Let us start by stating that we are judging the MasterAir MA624 Stealth against other dual tower beasties… not itty-bitty single towers like Noctua U14S or Cooler Master Hyper 212’s. These big boys come with big boy problems and even the best of the best of the best are more difficult to work with than all but the worst of the lightweight air-based cooling solutions available today.
The above caveat is needed as the MasterAir MA624 Stealth is rather easy to work with… for its class. Cooler Master went out of their way to make things as easy as possible and it shows. For example, most dual towers which come with integrated top fascia / ‘plates’ are a bloody nightmare to work with. The MasterAir MA624 Stealth on the other hand is almost as easy to install as a Noctua D15. We say almost as easy as there are a couple finicky portions that Noctua eliminated… and there is one or two user-friendly ideas that do not work out as well as Cooler Master had envisioned.
This however is getting ahead of ourselves. It should come as no surprise, as this is a heavy cooler, that the foundation upon which the MasterAir MA624 Stealth is built is a custom, multi-purpose backplate that is used for (near all) Intel and all AMD socketed motherboards. The only exception is Intel HEDT motherboard owners who use the integrated “Intel” backplate that came with the motherboard. In an ‘interesting’ (but not in a good way) twist Cooler Master has gone for a polymer ‘all in one’ backplate. We typically do not like putting the words ‘polymer’ and ‘over 1.5KG’ in the same sentence but this backplate is not made from cheap plastic. It is made from an advanced polymer that allows it to be both flexible and yet sturdy enough to handle the weight of the MA624. This is not as comforting as a good old hunk of metal but decent none the less.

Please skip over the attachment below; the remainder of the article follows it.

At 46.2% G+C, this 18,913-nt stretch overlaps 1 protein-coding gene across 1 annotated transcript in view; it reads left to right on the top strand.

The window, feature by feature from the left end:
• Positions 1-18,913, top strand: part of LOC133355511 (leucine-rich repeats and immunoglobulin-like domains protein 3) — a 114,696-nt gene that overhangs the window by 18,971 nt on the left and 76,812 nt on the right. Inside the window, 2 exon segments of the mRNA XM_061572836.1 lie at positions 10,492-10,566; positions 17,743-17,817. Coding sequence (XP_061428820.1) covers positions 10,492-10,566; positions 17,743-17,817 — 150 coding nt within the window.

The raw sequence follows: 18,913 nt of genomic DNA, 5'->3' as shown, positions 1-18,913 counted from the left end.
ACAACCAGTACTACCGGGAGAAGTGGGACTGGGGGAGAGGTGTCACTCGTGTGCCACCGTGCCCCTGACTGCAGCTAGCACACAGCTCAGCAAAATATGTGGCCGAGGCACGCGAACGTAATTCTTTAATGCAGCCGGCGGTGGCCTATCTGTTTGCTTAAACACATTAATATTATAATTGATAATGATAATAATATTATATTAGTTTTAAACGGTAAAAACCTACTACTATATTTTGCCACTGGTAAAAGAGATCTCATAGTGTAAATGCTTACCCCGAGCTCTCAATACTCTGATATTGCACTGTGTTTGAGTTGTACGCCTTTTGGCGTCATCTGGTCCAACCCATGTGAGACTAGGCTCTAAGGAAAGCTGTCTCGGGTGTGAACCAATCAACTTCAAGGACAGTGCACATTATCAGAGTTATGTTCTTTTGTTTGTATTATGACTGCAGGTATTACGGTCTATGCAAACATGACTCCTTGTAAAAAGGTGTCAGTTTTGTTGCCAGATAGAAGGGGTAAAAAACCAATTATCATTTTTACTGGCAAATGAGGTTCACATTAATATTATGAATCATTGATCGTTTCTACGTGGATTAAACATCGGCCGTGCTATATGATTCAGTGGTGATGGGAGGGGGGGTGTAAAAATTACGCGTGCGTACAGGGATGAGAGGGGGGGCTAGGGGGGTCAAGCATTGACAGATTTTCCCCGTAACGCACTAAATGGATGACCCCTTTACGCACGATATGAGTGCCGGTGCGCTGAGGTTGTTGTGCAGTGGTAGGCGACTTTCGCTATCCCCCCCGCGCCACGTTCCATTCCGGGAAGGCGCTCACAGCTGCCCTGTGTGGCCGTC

Moving on. Where it is multi-purpose, one side is for Intel and the other is AMD. To get it ‘right’ make sure the side with the manufacture is facing towards you when it is installed on the motherboard (i.e. on Intel systems… make sure you can read Intel on the bottom, if AMD the AMD side will be pointing down and away from the motherboard).
In either case, grab the four metal posts and thread up and through the proper holes (Intel are the long but narrow posts, the AMD are short but fat). Then grab the four appropriate plastic locking tabs (once again long and narrow = Intel, short ‘n’ fat = AMD) and slide them on to lock the posts in the proper position. Personally, this is an old-school way of doing things that is needlessly complicated and less than 100 percent stable. More modern variants use captured posts and dedicated Intel and AMD backplates.
Moving on. If you are using AMD systems… you will have to remove the two top plastic mounting brackets before you can actually install this backplate. Once this is done, assuming you needed to do so, screw in the appropriate double ended bolts. Then install the two top metal brackets. There are four in the box. Two for AMD, and two for Intel. Make sure to pick the right ones. Depending on if you want front/back or north/south orientation how you install the two metal is critical. For example, with Intel for front to back air movement you want to install them… pointing up and down not front to back of the motherboard.